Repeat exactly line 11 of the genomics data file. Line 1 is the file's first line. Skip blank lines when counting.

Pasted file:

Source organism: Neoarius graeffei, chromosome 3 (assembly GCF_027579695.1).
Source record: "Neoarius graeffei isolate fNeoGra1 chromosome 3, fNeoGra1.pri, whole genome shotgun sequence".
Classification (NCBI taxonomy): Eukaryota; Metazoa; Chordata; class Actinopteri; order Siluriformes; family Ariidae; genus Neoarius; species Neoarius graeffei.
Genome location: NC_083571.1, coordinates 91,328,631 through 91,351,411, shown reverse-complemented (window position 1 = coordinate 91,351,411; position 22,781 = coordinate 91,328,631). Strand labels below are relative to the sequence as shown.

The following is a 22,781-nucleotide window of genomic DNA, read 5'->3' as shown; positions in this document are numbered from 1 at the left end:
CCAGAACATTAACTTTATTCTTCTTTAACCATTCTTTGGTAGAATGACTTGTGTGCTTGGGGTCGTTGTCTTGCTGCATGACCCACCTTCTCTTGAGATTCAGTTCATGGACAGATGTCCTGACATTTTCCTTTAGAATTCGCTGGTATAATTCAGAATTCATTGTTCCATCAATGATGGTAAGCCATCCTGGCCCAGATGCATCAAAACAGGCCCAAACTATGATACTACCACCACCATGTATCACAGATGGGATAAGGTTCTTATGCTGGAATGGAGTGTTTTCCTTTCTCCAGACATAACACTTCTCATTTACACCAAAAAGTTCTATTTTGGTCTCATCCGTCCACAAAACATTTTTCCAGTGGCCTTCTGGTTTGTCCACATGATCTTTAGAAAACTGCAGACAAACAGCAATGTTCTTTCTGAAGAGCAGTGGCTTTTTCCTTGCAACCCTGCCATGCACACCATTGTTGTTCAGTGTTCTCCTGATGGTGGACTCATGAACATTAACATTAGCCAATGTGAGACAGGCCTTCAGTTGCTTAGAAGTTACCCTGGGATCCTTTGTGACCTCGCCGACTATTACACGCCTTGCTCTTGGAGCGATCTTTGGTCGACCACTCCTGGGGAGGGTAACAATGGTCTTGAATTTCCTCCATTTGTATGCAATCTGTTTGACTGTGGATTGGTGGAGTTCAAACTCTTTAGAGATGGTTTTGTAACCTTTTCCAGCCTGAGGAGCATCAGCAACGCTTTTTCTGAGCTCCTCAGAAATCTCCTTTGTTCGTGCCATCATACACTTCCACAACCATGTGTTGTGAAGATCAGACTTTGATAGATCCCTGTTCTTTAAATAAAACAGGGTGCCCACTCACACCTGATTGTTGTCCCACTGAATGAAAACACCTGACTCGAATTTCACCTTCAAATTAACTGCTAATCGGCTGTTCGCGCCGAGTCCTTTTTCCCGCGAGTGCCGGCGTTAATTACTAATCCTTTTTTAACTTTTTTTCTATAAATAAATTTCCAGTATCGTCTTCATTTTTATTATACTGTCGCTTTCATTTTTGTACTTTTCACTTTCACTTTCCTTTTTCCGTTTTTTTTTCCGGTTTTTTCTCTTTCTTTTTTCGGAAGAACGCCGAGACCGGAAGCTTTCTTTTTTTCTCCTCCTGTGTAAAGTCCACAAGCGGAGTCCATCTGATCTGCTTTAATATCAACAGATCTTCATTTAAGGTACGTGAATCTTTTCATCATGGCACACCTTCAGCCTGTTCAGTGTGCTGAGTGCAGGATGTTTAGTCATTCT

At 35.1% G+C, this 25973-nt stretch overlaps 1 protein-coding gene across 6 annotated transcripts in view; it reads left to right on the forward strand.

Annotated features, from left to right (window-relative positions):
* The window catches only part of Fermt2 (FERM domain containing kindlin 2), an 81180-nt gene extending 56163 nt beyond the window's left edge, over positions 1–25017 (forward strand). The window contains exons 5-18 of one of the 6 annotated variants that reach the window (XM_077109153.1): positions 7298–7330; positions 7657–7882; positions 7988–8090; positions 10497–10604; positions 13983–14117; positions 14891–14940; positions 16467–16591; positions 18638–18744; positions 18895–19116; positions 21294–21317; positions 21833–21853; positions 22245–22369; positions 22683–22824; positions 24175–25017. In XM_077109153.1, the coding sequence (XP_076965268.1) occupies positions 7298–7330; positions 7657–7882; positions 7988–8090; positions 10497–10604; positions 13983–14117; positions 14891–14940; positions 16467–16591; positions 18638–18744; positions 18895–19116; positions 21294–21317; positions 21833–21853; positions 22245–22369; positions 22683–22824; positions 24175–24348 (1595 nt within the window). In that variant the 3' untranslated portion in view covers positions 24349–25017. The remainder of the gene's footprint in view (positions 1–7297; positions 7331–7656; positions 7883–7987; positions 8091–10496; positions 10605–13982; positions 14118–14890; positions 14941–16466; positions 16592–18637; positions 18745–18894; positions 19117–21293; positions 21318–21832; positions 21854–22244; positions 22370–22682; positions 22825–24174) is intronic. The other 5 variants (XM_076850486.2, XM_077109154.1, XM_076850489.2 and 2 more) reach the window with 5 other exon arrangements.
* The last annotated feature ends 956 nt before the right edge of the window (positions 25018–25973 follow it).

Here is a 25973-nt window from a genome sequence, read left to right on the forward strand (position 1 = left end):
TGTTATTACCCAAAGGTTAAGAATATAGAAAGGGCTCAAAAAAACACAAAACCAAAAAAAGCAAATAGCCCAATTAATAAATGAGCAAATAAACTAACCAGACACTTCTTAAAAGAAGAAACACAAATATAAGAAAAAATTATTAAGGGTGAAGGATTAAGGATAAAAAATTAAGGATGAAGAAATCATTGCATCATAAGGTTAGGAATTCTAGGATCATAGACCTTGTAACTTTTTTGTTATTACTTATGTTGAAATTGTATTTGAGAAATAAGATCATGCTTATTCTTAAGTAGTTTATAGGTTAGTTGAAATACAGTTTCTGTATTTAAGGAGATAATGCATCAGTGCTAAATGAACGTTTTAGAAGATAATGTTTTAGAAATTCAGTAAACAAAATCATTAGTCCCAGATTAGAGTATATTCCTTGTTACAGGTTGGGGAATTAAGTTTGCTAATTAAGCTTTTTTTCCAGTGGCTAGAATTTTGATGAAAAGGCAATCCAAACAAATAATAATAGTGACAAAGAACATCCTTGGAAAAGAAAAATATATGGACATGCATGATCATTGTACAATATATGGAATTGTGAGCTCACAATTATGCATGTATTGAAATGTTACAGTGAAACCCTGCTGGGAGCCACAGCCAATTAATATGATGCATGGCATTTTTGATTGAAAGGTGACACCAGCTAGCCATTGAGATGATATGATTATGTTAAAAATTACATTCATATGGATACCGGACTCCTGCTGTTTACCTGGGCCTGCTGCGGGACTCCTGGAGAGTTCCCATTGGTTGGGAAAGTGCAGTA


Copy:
Here is a 25973-nt window from a genome sequence, read left to right on the forward strand (position 1 = left end):